Beer, bovines and Bunyans: 15 bizarre American roadside sights worth the trip

My eyes were opened at age 8 by a 26-foot-tall talking lumberjack who lifted his enormous limbs and guessed all the kids’ names, which scared the pants off of us. Just ignore the man behind the curtain of the animatronic Paul Bunyan in Brainerd, with the microphone and ropes and pulleys to move his massive arms.

That same year, I saw a photo of a man posing next to a giant ball of twine in “The Guinness Book of Records.” He lived just an hour west of where I grew up in Minnetonka. He had made the big time. Another homegrown hero.

These local wonders were just the beginning. Ever since then, I’ve researched and snapped photos of every attraction I’ve seen along the roadside to compile my book, “The Impossible Road Trip.” Most travel guides ignore this essence of Americana, but these one-of-a-kind marvels are the fruit of the creativity of individuals who refuse to succumb to the ubiquitous monoculture of suburban sprawl and strip malls.

Beyond the wonder inspired by yet another bizarre sight, I’m always stumped by the perennial artistic question of “Why?” The best roadside attractions are the result of a practical joke, inspired boredom or a burning desire by an obsessed individual to create a giant monument to prove that “I Was Here.” This is not normal behavior, and the United States is full of it — thank heavens!

The superior roadside sights date back decades and required the gumption of a creative (some would say delusional) visionary who wanted to leave something for all future generations to scratch their heads over. These unusual icons inspire heartfelt pride in residents who rally around their endangered idols and restore them into beloved hometown symbols. Why else would Darwin’s Twine Ball have its own mailbox? Besides, who wants to see a stoic statue of some self-important town founder when they can look at a giant, leaping muskie like the one in Hayward, Wis.?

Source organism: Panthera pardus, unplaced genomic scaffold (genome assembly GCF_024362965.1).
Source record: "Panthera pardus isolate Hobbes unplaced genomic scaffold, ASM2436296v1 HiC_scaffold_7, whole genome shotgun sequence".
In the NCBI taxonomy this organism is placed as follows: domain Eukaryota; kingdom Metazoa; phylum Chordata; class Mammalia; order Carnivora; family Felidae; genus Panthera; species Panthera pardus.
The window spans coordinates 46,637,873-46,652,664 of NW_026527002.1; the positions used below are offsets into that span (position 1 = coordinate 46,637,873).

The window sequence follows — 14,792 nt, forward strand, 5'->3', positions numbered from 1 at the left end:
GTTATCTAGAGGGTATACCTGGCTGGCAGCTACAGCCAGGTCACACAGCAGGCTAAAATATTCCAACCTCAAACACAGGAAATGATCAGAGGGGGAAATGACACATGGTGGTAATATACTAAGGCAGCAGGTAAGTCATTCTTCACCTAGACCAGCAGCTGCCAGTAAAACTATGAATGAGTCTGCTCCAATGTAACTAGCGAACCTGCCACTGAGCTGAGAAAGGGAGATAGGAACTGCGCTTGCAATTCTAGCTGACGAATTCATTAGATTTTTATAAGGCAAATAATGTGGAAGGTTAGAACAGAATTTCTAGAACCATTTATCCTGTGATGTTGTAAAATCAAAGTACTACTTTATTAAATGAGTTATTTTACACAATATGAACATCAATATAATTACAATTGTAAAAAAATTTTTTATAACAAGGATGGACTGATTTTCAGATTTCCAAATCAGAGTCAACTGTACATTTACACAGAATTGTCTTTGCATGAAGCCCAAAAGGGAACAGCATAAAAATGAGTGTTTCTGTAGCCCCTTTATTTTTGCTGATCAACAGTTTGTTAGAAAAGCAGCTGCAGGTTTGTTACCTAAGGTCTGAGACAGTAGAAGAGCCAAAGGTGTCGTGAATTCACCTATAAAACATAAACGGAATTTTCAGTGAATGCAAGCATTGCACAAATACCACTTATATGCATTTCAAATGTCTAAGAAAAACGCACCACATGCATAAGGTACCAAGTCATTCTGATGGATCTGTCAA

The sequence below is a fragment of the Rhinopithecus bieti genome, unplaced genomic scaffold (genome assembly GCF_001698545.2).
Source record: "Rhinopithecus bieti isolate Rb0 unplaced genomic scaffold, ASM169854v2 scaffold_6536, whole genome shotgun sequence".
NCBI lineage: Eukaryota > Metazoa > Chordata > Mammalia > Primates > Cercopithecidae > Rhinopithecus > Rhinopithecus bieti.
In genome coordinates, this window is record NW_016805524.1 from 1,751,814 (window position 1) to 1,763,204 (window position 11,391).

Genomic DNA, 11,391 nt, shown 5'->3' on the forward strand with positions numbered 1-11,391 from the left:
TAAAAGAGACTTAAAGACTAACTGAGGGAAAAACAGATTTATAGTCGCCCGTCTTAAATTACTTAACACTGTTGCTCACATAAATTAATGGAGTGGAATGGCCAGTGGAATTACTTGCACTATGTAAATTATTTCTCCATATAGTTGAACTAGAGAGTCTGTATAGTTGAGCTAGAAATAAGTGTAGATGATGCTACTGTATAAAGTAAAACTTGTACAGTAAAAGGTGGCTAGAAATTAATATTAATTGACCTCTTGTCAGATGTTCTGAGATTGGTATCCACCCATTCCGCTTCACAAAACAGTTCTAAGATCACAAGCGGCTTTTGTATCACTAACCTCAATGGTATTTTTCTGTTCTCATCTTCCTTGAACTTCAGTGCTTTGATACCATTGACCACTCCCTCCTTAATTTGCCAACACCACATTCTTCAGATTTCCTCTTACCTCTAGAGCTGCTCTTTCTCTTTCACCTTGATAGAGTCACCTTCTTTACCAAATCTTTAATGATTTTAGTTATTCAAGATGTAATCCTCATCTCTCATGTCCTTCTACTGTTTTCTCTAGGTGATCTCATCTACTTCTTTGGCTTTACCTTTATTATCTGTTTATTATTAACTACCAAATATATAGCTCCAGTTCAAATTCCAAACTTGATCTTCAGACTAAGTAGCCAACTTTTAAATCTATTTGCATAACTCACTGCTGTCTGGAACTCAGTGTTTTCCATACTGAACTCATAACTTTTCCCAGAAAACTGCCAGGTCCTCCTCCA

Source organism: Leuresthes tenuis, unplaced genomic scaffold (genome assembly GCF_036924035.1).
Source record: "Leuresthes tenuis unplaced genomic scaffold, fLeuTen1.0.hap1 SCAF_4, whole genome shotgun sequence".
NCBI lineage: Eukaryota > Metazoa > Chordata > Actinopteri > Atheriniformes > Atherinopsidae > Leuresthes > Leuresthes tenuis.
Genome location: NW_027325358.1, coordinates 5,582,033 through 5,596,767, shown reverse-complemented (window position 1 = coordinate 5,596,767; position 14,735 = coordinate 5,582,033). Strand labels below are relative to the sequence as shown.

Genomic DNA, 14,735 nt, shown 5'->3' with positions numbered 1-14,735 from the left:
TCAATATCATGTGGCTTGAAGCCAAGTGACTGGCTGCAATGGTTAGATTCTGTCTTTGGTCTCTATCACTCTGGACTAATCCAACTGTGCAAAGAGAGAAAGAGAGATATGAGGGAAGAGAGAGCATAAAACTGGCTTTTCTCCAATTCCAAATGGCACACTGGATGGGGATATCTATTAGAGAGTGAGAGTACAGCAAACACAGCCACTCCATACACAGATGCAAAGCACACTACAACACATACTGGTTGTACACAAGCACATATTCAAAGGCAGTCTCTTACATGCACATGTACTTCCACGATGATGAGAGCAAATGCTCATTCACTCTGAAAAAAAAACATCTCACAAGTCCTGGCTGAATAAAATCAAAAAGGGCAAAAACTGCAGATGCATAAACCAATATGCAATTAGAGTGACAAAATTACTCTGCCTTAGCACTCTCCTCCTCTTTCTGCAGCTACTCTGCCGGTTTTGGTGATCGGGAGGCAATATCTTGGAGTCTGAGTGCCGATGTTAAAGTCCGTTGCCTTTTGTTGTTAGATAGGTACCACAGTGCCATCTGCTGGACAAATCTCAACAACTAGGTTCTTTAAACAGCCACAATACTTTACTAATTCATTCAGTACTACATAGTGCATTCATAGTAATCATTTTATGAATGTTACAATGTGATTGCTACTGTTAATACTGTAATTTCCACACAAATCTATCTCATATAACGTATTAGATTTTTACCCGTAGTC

Here are some of my favorite roadside attractions in the Midwest and beyond.

Monuments to beer

Years before architect Frank Gehry covered his museums in stainless steel to make gigantic reflecting mirrors, John Milkovisch put his beer-drinking hobby to use. He regularly kept eight cases of cheap beer on reserve in the garage for emergencies. Why squander his money on new siding for his house when he had the answer in his hands? “Waste not, want not,” he thought, and flattened his cans to cover his entire home, now known as the Beer Can House in Houston.

Closer to home, La Crosse, Wis., once had the most bars per capita, and the World’s Largest Six Pack proved that they could hold their liquor. Six silos are packed with enough suds for 22,200 barrels of beer, or 7,340,796 cans. This Wisconsinite’s dream-come-true holds enough beer to provide one person a six pack a day for 3,352 years, or at least keep the whole city happily tipsy for a month or so.

Elephants on parade

Older than the Statue of Liberty, the six-story-tall Lucy the Elephant welcomed visitors to the Jersey Shore beginning in 1881. An even larger 125-foot replica pachyderm soon towered over Coney Island. Alas, the bigger beast caught fire in 1896 and went out in a blaze of glory, while “little” Lucy in Margate, N.J., survived. She has since doubled as a vacation home, a bar, a real estate office and the object of adoring kids at a summer camp.

The Midwest is full of smaller pink elephants on parade, which seem like a childish dream but are synonymous with alcohol-induced illusions — just ask Walt Disney, who drew Dumbo and the gang imbibing in champagne with the resulting psychedelic psychosis. These pink pachyderms dot the roadsides, and the Pink Elephant in Marquette, Iowa, was even plopped on water skis and towed on the Mississippi in front of the famous teetotaler President Jimmy Carter.

He’s a lumberjack and he’s OK